Eight months ago Anthony and I embarked on a journey. Anthony was to help me stay on track writing my book about the Year of Giving and I agreed to help Anthony try to get off the streets and into his very own apartment. While we have a long way to go on my book, Anthony is now living in his very own apartment.
I went with Anthony to sign his lease and pick up his keys to his apartment. Catholic Charities, a national organization that helps individuals living in poverty, has a program that helps individuals like Anthony get back into housing. Anthony and I learned about their program and the available apartment through Pathways to Housing, a terrific regional organization that helps find housing for individuals with mental illness, co-occurring substance abuse disorders and/or other medical challenges. We’ve been working with their rock-star outreach worker Elizabeth for several months now.
Anthony was so excited to finally get the keys to his own place. He and I hopped on a bus and went over to get his keys. Donations that I have received online for Anthony were used to pay Anthony’s first month’s rent and Pathways to Housing put down the security deposit for him. From there we headed up to Columbia Heights to see his apartment.
Keys clutched in his hand the entire way, Anthony was beaming as we walked down what he would now call his street. A stone’s throw away from a Metro station, Target, Giant grocery store, a CVS, dozens of restaurants not the least of which is IHOP which Anthony brought to my attention several times.
Upon entering his new home you are immediately confronted with a set of stairs. Three flights up and down the hallway on the left is where we found room 310. Out of breath from the stairs and the excitement, Anthony slid the key in the door and opened it to reveal his new home.
It’s very basic. It has a bed, dresser, small refrigerator, table and closet. There are mini-blinds on the window that faces the building next to his. At about 9×11 feet it’s smaller than my colleague dorm room. It would be nice to have a bathroom or at least a wash basin in his room, but Anthony didn’t seem to care. He’s right across the hall from the bathroom and showers which he shares with about a dozen other men on his floor. There’s also a kitchen that he can use on the first floor.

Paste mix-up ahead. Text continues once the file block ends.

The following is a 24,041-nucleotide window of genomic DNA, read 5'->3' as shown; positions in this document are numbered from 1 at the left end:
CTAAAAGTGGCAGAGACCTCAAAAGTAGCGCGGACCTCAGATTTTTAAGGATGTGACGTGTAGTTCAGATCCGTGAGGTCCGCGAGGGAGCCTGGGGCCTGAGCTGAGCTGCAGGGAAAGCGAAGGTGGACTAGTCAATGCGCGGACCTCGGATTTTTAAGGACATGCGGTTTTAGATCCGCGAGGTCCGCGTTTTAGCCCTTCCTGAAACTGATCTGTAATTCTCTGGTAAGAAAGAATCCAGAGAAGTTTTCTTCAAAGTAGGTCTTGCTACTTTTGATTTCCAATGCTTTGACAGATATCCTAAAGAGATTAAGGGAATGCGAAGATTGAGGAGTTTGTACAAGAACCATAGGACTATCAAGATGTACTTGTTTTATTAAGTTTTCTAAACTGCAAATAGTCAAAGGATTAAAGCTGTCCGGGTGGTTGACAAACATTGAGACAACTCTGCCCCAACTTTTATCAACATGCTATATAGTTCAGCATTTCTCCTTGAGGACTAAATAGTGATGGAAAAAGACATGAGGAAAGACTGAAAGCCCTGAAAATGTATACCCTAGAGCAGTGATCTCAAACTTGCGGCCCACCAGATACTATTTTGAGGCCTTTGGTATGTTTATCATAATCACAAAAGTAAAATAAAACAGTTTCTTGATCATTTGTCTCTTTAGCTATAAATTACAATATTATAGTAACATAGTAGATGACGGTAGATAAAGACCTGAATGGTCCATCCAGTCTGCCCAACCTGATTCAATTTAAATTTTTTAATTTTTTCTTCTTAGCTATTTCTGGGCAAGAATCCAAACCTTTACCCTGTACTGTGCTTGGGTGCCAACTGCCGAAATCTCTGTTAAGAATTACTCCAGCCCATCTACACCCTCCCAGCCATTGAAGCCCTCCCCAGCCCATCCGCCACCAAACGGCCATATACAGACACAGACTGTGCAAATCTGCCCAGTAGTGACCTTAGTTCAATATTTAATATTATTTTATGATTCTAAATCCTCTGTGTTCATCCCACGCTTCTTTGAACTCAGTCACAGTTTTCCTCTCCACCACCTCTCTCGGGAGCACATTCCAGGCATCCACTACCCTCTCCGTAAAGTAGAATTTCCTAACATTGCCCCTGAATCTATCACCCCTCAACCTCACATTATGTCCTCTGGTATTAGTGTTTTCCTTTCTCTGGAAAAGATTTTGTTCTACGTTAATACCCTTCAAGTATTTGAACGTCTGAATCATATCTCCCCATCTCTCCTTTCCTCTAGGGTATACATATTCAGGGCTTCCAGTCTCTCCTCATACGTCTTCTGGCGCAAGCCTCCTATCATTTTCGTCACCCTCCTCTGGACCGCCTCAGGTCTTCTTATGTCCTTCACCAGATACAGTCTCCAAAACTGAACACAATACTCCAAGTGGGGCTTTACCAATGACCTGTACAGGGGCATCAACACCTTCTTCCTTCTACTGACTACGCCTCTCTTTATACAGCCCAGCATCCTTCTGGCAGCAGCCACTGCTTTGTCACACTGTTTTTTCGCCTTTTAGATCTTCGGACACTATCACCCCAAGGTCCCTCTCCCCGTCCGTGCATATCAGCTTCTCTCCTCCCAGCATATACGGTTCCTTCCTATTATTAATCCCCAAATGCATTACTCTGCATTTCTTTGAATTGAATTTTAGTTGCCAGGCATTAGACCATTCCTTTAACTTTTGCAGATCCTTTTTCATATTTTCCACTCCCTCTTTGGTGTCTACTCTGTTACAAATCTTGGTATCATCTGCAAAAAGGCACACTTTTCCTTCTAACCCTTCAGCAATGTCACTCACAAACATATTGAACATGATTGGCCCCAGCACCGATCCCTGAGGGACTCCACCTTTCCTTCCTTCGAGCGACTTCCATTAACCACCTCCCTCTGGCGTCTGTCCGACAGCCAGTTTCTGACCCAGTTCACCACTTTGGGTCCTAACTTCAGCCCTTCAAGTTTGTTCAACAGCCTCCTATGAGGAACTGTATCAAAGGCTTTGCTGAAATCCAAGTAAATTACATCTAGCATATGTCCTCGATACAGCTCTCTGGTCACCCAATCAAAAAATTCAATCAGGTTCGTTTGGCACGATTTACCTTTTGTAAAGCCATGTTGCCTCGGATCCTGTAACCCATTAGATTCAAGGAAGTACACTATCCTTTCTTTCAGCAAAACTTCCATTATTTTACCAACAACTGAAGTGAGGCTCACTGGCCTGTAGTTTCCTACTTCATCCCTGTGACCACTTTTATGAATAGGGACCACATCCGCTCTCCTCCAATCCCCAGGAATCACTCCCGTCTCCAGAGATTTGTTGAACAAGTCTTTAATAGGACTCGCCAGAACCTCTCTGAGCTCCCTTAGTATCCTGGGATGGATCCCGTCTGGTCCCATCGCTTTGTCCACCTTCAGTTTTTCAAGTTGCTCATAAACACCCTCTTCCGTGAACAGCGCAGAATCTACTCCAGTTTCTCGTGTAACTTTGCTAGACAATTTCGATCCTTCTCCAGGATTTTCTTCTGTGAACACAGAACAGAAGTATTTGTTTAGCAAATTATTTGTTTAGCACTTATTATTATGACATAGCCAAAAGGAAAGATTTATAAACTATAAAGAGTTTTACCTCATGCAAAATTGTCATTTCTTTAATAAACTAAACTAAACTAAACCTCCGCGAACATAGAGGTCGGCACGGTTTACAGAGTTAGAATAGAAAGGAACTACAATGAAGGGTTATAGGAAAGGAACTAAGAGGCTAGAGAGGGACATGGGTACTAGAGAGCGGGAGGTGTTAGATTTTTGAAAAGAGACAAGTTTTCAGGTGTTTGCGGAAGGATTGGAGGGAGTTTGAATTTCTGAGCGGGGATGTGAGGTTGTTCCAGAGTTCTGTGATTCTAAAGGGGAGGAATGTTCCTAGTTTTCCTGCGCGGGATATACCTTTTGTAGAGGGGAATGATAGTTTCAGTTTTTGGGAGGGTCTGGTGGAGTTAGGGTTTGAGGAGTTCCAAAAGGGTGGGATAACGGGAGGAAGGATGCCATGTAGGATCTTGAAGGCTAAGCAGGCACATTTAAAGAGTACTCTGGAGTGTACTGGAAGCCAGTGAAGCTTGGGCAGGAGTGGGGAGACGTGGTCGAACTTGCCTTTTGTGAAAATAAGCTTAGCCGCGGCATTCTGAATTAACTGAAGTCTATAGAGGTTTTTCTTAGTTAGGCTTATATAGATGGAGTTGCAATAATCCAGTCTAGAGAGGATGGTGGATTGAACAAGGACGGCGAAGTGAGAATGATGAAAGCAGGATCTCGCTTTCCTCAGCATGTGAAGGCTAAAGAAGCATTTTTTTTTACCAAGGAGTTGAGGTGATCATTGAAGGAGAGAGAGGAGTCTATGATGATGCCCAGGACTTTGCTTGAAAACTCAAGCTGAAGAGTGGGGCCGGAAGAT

“My very own place,” he said looking around the freshly painted room, “with my very own bed!” The last time Anthony had a regular bed to lay his head down on at night was when he was incarcerated – not nearly as pleasant of an environment as his new digs in the trendy Columbia Heights district.
Anthony wiggled his way out from his backpack and let the 25 pound sack fall from his sweat soaked t-shirt onto the floor. “It will be so nice not to have to carry that around all day long anymore,” he grinned.
We left the apartment and I took Anthony over to Target. Pushing a shopping cart, probably something he hasn’t done in years, he roamed their two story facility in search of some basic necessities that he needs. He chose his pillow with great care and struggled over a blanket, “I don’t need anything fancy just something to keep me warm when it’s cool out.” I laughed when he spotted some hangers. “Oh yes sir, I am definitely going to need some hangers.” He laughed. It’s been years since he has had a place to hang his clothes.
We weaved our way through the store picking up other items like towels, toiletries, laundry detergent, etc. We made a special stop to look at the TVs. One of his regular Street Sense customers agreed to buy him a new TV! We also picked up some tack to put up a banner on his wall. “First thing I’m gonna do is put up my Steelers banner on the wall!”
We walked back to his apartment. While his arms were tiring from carrying his housewarming gifts, he never mentioned it. He just smiled and laughed the entire way back to his new home. I helped him carry the items up the stairs and into his apartment. I had a meeting that I needed to get to but still had a few minutes left. I helped him make his bed and thought it must feel strange, but wonderful, for him to be tucking the sheet corners neatly under his mattress. He placed the pillow carefully in its case and laid it on the bed. I watched quietly as he stood there holding his hand on the pillow. I didn’t ask what he was thinking. I didn’t need to.
While this is a wonderful step in the right direction, his transition won’t be easy. He’s leaving behind a lifestyle and community that has been part of his life for nearly 20 years. It will take time to adjust and he may have mixed feelings about it. He may not get along with some of his new housemates. Anthony will continue to need assistance for some time. His rent is $425 per month and along with housing comes some expenses that he didn’t have living on the streets.
The longterm goal is that he work toward a more independent living arrangement and a job with higher wages than what he is currently earning. I remind myself that it takes time and that this is a process. Thanks to all of you who’ve supported Anthony in the pursuit of his dream of housing, he’s made great progress in eight months and the future holds so many more opportunities.
It’s somehow fitting that I should write this blog post the day before Anthony’s 56th birthday. Can you think of a better gift?